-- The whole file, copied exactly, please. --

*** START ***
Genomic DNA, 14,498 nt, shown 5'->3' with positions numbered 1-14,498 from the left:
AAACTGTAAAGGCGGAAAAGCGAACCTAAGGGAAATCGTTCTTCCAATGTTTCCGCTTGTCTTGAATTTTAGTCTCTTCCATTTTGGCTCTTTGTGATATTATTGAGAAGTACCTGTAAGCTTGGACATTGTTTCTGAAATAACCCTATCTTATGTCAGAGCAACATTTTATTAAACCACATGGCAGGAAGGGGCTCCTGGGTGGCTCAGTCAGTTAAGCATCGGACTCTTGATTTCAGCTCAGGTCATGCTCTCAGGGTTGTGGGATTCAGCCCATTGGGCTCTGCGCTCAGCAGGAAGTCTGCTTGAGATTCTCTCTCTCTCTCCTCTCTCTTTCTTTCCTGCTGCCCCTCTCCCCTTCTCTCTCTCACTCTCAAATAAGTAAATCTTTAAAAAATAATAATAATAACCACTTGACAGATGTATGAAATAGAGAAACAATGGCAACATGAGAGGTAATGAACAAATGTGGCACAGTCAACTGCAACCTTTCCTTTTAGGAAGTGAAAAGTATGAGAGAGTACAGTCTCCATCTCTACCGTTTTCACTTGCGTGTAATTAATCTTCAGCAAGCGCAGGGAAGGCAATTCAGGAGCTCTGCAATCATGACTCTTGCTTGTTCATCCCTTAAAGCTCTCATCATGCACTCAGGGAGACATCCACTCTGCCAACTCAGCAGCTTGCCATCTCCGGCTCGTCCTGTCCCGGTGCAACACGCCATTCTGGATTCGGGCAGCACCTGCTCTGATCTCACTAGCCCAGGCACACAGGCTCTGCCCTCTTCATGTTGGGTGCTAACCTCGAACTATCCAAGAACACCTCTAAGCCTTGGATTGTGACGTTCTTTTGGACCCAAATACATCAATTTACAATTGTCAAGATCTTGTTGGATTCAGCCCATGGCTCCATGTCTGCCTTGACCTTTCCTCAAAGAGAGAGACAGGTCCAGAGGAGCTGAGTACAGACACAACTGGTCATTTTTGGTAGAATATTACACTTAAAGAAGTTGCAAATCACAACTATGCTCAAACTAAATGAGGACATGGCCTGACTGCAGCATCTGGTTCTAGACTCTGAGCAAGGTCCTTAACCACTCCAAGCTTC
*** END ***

Genomic DNA, 14,498 nt, shown 5'->3' with positions numbered 1-14,498 from the left:
AAACTGTAAAGGCGGAAAAGCGAACCTAAGGGAAATCGTTCTTCCAATGTTTCCGCTTGTCTTGAATTTTAGTCTCTTCCATTTTGGCTCTTTGTGATATTATTGAGAAGTACCTGTAAGCTTGGACATTGTTTCTGAAATAACCCTATCTTATGTCAGAGCAACATTTTATTAAACCACATGGCAGGAAGGGGCTCCTGGGTGGCTCAGTCAGTTAAGCATCGGACTCTTGATTTCAGCTCAGGTCATGCTCTCAGGGTTGTGGGATTCAGCCCATTGGGCTCTGCGCTCAGCAGGAAGTCTGCTTGAGATTCTCTCTCTCTCTCCTCTCTCTTTCTTTCCTGCTGCCCCTCTCCCCTTCTCTCTCTCACTCTCAAATAAGTAAATCTTTAAAAAATAATAATAATAACCACTTGACAGATGTATGAAATAGAGAAACAATGGCAACATGAGAGGTAATGAACAAATGTGGCACAGTCAACTGCAACCTTTCCTTTTAGGAAGTGAAAAGTATGAGAGAGTACAGTCTCCATCTCTACCGTTTTCACTTGCGTGTAATTAATCTTCAGCAAGCGCAGGGAAGGCAATTCAGGAGCTCTGCAATCATGACTCTTGCTTGTTCATCCCTTAAAGCTCTCATCATGCACTCAGGGAGACATCCACTCTGCCAACTCAGCAGCTTGCCATCTCCGGCTCGTCCTGTCCCGGTGCAACACGCCATTCTGGATTCGGGCAGCACCTGCTCTGATCTCACTAGCCCAGGCACACAGGCTCTGCCCTCTTCATGTTGGGTGCTAACCTCGAACTATCCAAGAACACCTCTAAGCCTTGGATTGTGACGTTCTTTTGGACCCAAATACATCAATTTACAATTGTCAAGATCTTGTTGGATTCAGCCCATGGCTCCATGTCTGCCTTGACCTTTCCTCAAAGAGAGAGACAGGTCCAGAGGAGCTGAGTACAGACACAACTGGTCATTTTTGGTAGAATATTACACTTAAAGAAGTTGCAAATCACAACTATGCTCAAACTAAATGAGGACATGGCCTGACTGCAGCATCTGGTTCTAGACTCTGAGCAAGGTCCTTAACCACTCCAAGCTTC